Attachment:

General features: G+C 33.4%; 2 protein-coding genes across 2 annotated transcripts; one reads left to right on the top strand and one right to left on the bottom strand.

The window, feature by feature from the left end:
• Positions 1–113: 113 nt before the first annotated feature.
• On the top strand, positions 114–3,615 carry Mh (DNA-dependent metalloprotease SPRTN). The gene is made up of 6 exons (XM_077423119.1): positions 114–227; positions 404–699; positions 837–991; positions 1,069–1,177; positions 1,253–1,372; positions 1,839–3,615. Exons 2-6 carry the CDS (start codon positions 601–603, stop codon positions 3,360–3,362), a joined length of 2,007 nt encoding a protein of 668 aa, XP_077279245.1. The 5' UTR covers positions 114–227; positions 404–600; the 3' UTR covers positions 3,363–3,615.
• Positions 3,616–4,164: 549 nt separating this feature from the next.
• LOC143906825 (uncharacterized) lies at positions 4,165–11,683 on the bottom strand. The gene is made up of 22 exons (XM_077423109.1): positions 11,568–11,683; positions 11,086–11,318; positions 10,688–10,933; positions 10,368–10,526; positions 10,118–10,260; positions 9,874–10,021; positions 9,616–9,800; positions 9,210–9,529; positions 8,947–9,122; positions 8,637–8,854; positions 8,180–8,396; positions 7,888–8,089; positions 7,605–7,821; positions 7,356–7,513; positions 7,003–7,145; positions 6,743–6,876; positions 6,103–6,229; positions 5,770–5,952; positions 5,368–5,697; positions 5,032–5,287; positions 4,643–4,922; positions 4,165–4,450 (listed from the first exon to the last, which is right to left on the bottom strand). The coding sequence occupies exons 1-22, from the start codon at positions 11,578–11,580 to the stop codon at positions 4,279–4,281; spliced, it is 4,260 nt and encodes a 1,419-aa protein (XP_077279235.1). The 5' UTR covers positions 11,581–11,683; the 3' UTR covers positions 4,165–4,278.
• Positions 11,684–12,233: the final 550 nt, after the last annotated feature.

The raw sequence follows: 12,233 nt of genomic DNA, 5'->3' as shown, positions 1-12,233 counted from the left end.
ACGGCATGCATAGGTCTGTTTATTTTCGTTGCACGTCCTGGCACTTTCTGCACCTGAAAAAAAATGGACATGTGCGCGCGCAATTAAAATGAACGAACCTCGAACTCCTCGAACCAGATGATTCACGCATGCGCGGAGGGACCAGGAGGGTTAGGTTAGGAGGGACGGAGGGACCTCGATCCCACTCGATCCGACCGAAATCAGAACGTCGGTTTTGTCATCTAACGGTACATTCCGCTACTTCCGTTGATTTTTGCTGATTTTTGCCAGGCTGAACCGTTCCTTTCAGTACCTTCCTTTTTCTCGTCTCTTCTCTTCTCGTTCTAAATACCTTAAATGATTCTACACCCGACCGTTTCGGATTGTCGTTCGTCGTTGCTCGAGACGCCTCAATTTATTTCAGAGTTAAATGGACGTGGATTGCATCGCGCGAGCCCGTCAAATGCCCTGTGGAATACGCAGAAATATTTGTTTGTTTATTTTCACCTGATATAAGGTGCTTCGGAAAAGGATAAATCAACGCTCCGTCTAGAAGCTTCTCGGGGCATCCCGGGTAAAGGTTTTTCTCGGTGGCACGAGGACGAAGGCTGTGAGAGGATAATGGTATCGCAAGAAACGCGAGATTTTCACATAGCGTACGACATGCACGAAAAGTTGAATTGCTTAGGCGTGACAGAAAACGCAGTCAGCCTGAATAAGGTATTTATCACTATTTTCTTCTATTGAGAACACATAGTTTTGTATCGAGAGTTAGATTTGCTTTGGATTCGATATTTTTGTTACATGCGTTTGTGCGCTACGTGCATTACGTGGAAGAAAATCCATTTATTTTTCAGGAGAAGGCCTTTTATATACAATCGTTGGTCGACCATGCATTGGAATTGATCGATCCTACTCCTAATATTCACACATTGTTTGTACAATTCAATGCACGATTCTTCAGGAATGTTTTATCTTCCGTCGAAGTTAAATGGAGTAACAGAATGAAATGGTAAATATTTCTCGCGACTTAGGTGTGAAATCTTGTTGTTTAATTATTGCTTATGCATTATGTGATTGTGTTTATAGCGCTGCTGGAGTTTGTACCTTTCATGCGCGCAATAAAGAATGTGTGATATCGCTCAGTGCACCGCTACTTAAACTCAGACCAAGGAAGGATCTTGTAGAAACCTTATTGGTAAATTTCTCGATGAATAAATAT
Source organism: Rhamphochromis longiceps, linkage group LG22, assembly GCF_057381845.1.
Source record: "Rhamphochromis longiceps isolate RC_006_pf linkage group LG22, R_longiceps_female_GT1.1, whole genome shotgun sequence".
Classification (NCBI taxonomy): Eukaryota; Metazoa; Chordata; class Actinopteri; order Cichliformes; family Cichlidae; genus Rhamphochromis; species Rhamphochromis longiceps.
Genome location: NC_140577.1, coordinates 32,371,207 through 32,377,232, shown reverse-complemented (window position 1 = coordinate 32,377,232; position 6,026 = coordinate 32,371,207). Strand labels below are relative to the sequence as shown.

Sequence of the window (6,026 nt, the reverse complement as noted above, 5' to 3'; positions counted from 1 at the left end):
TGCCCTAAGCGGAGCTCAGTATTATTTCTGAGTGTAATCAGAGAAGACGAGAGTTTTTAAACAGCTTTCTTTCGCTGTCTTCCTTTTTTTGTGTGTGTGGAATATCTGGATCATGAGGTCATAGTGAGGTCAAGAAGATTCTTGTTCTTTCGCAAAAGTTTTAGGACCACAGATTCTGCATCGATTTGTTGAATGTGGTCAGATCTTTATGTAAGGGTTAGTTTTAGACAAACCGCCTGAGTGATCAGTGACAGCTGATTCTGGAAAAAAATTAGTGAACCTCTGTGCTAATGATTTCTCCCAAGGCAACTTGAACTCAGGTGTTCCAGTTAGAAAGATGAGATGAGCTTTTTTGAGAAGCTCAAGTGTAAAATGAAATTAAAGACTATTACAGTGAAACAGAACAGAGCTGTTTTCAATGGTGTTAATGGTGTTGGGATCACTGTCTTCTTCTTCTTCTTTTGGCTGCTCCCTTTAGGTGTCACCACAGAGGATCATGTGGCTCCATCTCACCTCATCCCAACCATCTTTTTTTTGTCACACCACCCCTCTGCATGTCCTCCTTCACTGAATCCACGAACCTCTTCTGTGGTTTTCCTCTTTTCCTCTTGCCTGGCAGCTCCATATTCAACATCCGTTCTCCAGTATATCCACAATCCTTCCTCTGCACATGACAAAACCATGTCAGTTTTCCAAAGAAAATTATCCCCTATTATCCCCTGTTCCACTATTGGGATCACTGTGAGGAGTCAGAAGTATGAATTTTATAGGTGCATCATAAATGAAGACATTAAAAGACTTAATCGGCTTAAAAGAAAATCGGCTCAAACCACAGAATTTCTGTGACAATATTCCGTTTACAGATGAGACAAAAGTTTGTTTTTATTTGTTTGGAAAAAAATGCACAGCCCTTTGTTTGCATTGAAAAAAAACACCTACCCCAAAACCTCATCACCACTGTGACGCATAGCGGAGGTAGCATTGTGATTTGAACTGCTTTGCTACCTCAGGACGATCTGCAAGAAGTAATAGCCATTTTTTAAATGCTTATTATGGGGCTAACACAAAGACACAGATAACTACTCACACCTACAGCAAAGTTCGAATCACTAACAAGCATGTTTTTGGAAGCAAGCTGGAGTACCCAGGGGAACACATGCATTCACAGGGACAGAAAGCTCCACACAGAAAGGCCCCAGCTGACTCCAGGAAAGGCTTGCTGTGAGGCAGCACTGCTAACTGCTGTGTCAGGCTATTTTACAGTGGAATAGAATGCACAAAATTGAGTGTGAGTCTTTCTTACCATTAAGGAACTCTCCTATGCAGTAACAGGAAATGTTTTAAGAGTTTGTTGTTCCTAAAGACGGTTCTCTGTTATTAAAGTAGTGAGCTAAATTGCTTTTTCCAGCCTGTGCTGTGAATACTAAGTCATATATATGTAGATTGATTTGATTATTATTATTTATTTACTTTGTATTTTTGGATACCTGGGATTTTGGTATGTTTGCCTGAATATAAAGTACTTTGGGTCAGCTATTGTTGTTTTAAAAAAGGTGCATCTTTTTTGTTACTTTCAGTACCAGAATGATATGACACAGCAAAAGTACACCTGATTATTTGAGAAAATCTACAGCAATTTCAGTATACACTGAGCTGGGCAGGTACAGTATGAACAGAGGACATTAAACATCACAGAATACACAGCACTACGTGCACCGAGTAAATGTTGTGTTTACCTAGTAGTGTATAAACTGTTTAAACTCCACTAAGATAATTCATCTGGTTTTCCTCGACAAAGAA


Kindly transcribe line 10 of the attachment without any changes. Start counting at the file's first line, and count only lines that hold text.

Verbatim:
Source organism: Rhamphochromis longiceps, linkage group LG22, assembly GCF_057381845.1.